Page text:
by Matthew Lynch, Global Leader, Knowledge & Research, Woods Bagot
The ‘aerotropolis’ is an urban environment that is anchored with an airport. Over the past few years, its popularity has been rapidly gaining momentum over the globe.
But while most cities have historically been planned around a river, a port, or an intersection of trade, the aerotropolis is a city designed around an airport. Is this possible? Is this sustainable? Can a city be planned around an airport, or will airports always be designed around a city?
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The term ‘aerotropolis’ was coined fairly recently by John Kasarda, a professor of business at the University of North Carolina in the U.S., but the concept of the aerotropolis has been around for a while.
Most notably, the development of Dubai since the mid-1980s coincided with the launch of the airline carrier Emirates when it took over Gulf Air’s routes. The parallel development of Dubai and Emirates nepitomizes the growth of an aerotropolis, where an airline carrier and an airport have anchored the entire city’s charge toward prosperity and global recognition.
Thanks to the jet engine, Dubai has been able to transform itself from a backwater into a perfectly positioned hub for half of the planet’s population. From its beginning 25 years ago, [Emirates] was seen as a strategic arm of the state, paying no taxes while importing the foreign labour that built the place. Using its airline, Dubai feverishly assembled a population from elsewhere – Indian entrepreneurs, British bankers, Russians buying condos with suitcases of cash – thus creating the ethnic enclaves and gated communities that define the place.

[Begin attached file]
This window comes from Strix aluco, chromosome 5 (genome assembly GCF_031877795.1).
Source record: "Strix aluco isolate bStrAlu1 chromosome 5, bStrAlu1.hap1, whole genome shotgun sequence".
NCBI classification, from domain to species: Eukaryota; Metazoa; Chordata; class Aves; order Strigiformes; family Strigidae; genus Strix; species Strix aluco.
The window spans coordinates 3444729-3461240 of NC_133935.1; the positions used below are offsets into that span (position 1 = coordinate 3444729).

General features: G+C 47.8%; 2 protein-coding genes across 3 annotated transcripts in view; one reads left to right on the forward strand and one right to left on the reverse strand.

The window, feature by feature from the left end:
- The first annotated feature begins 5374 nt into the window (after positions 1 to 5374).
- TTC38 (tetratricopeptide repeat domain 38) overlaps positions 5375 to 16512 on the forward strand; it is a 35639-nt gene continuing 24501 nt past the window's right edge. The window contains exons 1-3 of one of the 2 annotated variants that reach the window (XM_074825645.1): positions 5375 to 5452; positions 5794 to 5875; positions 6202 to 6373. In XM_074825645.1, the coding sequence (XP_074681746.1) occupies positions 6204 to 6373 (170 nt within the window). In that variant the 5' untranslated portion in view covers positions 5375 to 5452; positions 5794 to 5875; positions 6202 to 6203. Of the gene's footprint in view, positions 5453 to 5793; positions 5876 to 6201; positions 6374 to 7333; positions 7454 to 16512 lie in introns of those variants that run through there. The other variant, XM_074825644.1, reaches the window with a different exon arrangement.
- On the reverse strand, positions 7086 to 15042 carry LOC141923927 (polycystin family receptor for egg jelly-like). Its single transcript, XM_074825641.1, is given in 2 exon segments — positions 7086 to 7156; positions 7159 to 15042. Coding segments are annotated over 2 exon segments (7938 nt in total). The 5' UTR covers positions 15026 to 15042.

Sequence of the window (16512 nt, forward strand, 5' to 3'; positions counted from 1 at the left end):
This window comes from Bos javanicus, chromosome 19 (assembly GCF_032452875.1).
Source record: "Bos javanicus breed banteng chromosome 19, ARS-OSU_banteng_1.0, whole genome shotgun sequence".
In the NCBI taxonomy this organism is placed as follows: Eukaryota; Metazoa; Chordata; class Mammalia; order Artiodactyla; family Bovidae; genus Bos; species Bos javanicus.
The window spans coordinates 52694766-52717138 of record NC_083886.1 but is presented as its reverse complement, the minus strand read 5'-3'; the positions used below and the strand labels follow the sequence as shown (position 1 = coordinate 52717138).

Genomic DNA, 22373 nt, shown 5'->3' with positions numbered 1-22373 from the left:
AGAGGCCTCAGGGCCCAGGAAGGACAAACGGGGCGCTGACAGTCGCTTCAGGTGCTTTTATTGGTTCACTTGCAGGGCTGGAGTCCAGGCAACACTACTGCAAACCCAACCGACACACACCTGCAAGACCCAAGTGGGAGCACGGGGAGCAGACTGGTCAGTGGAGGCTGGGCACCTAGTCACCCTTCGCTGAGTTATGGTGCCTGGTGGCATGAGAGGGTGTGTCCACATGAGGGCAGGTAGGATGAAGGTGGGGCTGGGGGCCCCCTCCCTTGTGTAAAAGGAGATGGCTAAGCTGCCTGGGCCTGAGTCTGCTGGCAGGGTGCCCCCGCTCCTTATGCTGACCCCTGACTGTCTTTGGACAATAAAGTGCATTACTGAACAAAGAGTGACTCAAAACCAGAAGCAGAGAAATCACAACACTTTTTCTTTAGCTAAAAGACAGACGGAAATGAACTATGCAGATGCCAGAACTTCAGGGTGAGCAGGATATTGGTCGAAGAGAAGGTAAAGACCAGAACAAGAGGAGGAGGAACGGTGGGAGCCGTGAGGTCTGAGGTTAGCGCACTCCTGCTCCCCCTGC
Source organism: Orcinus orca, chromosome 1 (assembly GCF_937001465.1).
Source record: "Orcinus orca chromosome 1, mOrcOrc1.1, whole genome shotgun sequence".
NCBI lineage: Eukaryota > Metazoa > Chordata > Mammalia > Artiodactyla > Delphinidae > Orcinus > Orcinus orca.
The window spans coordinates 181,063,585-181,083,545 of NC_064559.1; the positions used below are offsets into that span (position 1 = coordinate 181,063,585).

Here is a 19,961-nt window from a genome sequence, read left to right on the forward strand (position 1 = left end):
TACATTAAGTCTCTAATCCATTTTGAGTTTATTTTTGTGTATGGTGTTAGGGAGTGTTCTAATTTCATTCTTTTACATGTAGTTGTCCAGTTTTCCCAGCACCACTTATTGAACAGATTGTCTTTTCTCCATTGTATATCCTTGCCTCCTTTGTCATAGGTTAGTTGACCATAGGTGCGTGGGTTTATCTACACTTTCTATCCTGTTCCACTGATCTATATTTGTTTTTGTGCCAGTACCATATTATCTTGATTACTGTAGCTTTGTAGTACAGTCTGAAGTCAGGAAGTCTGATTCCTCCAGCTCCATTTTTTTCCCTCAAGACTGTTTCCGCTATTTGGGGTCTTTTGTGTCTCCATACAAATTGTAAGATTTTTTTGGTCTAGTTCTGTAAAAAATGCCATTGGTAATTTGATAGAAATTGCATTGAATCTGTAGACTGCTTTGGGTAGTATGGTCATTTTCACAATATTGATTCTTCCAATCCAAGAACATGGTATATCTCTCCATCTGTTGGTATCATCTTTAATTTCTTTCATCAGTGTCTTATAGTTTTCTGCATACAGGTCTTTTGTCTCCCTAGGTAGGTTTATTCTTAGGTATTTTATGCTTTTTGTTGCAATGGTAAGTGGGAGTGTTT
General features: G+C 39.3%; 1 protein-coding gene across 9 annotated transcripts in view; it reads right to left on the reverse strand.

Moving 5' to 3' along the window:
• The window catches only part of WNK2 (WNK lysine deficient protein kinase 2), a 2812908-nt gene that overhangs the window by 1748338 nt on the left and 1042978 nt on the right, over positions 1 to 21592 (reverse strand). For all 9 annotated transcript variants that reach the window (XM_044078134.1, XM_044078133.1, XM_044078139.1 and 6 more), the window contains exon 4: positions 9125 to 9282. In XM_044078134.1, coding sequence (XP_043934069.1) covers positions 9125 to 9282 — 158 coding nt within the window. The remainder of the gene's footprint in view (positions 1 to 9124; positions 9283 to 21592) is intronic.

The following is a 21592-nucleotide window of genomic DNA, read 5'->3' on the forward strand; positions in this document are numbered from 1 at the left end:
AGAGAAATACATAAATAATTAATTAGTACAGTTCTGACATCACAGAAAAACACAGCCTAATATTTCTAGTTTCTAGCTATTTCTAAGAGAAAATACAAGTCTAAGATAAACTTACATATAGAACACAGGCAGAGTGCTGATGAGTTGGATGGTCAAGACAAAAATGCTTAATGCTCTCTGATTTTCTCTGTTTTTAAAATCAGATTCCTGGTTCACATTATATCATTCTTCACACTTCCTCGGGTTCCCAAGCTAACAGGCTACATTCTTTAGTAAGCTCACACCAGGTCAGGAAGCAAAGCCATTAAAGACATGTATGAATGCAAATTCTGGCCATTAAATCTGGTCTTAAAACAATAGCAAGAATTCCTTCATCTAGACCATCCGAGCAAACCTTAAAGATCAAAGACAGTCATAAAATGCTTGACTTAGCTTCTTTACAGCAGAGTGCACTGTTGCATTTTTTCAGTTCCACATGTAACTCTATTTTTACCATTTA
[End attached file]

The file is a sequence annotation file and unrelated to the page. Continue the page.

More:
Source: ‘Cities of the Sky’, Wall Street Journal
Many other cities have also been advancing toward aerotropolis status.
Abu Dhabi followed in Dubai’s footsteps by creating its own airline through royal decree in 2003 and feeding it with US$51 billion worth of aircraft.
And Doha International Airport (IATA: DOH), which is home to the state-owned Qatar Airways, has been expanding since 1993 and can now accommodate 15.7 million passengers per year.
Beyond the Middle East, Malaysia Airports Holdings Berhad released its ‘Indulge Till You Fly’ campaign, which locates Kuala Lumpur International Airport (IATA: KUL) at the core of an entire lifestyle – both physically and metaphorically. The campaign depicts an entire lifestyle precinct consisting of leisure facilities and community amenities that are centred around the airport as its keystone piece of infrastructure.
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‘For example, most cities have a financial district, a legal district and a government district. And it’s becoming increasingly common for cities to also develop a precinct that aggregates IT industry organisations – look at San Francisco’s SoMa, or London’s Tech City, or New York’s Silicon Alley in recent years.’
Berry reckons that it is natural and expected that the airport can also become a nodal point to an existing city environment, especially considering its critical role as a domestic and international transport interchange.